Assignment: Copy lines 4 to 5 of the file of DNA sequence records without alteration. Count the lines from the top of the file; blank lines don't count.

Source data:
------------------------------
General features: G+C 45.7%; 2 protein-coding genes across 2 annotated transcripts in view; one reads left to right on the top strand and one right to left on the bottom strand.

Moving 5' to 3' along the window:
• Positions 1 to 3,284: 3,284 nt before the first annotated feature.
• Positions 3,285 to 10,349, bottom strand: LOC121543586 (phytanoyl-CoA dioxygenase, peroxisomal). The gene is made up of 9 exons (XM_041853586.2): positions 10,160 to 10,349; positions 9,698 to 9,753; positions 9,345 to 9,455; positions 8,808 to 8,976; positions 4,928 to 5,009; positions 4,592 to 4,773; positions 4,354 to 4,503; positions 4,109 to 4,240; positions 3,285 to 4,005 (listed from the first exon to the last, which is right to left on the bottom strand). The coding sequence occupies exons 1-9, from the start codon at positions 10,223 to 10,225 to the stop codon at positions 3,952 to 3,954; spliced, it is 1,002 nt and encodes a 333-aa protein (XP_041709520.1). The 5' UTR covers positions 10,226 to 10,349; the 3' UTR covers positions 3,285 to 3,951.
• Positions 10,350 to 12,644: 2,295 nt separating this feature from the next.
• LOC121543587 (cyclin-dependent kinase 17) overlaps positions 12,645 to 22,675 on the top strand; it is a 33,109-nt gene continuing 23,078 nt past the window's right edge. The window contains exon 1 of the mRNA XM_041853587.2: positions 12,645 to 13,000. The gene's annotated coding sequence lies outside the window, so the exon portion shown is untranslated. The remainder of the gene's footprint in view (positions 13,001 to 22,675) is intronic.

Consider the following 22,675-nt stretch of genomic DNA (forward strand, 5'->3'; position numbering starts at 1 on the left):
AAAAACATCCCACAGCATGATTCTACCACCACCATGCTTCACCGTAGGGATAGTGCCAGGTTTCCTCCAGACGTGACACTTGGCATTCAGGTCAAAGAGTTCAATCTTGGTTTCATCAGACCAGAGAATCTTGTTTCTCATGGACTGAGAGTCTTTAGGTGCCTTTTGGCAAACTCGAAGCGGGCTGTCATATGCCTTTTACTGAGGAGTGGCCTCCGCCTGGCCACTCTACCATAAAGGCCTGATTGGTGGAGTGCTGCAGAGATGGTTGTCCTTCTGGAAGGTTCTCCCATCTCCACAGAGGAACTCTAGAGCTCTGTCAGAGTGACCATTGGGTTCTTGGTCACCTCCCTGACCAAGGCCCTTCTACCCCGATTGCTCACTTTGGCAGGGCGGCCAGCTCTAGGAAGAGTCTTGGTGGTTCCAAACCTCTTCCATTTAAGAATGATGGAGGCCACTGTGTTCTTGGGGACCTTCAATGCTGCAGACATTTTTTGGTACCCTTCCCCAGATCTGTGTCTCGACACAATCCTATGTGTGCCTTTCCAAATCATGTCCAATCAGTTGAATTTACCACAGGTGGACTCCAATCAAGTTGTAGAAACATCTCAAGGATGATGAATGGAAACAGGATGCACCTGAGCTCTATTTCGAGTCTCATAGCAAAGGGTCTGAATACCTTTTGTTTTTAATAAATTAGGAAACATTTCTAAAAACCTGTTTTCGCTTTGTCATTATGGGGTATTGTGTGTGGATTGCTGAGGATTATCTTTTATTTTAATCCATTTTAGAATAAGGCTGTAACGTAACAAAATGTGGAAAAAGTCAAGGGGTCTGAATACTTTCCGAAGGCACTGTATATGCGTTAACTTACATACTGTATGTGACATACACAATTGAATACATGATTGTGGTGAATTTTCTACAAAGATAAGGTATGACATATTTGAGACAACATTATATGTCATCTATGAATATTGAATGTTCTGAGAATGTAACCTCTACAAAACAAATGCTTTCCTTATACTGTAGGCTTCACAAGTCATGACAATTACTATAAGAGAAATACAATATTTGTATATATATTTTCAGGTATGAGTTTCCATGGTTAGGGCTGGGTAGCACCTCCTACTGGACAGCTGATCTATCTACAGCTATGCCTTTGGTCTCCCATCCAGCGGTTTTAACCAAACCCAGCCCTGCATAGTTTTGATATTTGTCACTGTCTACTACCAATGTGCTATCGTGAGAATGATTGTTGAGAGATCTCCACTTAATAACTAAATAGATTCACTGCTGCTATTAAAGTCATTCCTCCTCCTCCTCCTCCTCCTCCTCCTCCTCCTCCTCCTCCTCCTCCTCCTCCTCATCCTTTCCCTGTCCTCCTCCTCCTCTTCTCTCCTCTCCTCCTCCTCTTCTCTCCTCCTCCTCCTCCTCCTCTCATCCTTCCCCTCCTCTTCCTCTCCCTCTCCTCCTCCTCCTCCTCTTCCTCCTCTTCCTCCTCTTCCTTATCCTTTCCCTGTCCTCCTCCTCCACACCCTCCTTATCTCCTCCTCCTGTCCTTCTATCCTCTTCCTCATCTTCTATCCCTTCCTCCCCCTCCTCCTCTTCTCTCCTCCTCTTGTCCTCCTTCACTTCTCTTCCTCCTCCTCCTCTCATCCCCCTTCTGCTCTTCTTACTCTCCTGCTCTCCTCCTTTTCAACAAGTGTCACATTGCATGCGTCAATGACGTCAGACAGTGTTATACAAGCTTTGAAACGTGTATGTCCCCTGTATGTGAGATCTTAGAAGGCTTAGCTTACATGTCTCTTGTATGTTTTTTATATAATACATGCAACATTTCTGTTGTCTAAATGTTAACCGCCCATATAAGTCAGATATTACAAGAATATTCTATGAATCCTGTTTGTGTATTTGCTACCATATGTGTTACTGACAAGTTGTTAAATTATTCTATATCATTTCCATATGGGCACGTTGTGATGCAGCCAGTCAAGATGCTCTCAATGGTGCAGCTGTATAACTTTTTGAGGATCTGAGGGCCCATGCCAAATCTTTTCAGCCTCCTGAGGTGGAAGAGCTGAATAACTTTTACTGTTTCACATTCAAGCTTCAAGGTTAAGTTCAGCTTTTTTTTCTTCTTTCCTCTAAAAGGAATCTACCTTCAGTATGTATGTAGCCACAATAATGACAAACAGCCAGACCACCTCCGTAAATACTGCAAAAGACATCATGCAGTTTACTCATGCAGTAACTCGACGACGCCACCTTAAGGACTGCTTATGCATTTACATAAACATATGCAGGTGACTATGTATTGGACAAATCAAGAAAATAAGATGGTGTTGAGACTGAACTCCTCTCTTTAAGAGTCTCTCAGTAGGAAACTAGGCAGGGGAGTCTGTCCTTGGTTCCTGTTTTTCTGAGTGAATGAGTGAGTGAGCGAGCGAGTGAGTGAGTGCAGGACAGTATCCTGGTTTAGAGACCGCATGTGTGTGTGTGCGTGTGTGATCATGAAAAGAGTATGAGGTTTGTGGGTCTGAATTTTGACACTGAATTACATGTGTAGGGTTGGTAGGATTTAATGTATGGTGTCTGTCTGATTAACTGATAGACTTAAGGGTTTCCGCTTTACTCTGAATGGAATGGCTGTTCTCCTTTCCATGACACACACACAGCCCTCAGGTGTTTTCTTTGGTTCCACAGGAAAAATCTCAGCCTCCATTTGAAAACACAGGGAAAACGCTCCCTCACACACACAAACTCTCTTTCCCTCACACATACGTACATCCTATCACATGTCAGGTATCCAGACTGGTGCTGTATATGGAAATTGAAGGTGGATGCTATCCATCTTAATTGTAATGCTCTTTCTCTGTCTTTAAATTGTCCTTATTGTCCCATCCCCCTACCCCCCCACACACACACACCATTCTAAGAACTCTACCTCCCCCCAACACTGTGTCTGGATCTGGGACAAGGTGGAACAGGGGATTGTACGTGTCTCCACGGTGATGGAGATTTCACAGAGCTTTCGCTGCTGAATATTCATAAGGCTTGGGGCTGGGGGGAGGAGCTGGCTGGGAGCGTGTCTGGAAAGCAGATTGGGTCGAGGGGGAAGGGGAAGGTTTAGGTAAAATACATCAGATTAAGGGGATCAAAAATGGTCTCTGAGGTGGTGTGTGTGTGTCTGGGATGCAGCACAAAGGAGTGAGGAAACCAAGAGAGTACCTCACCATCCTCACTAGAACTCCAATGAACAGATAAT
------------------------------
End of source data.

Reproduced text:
• Positions 3,285 to 10,349, bottom strand: LOC121543586 (phytanoyl-CoA dioxygenase, peroxisomal). The gene is made up of 9 exons (XM_041853586.2): positions 10,160 to 10,349; positions 9,698 to 9,753; positions 9,345 to 9,455; positions 8,808 to 8,976; positions 4,928 to 5,009; positions 4,592 to 4,773; positions 4,354 to 4,503; positions 4,109 to 4,240; positions 3,285 to 4,005 (listed from the first exon to the last, which is right to left on the bottom strand). The coding sequence occupies exons 1-9, from the start codon at positions 10,223 to 10,225 to the stop codon at positions 3,952 to 3,954; spliced, it is 1,002 nt and encodes a 333-aa protein (XP_041709520.1). The 5' UTR covers positions 10,226 to 10,349; the 3' UTR covers positions 3,285 to 3,951.
• Positions 10,350 to 12,644: 2,295 nt separating this feature from the next.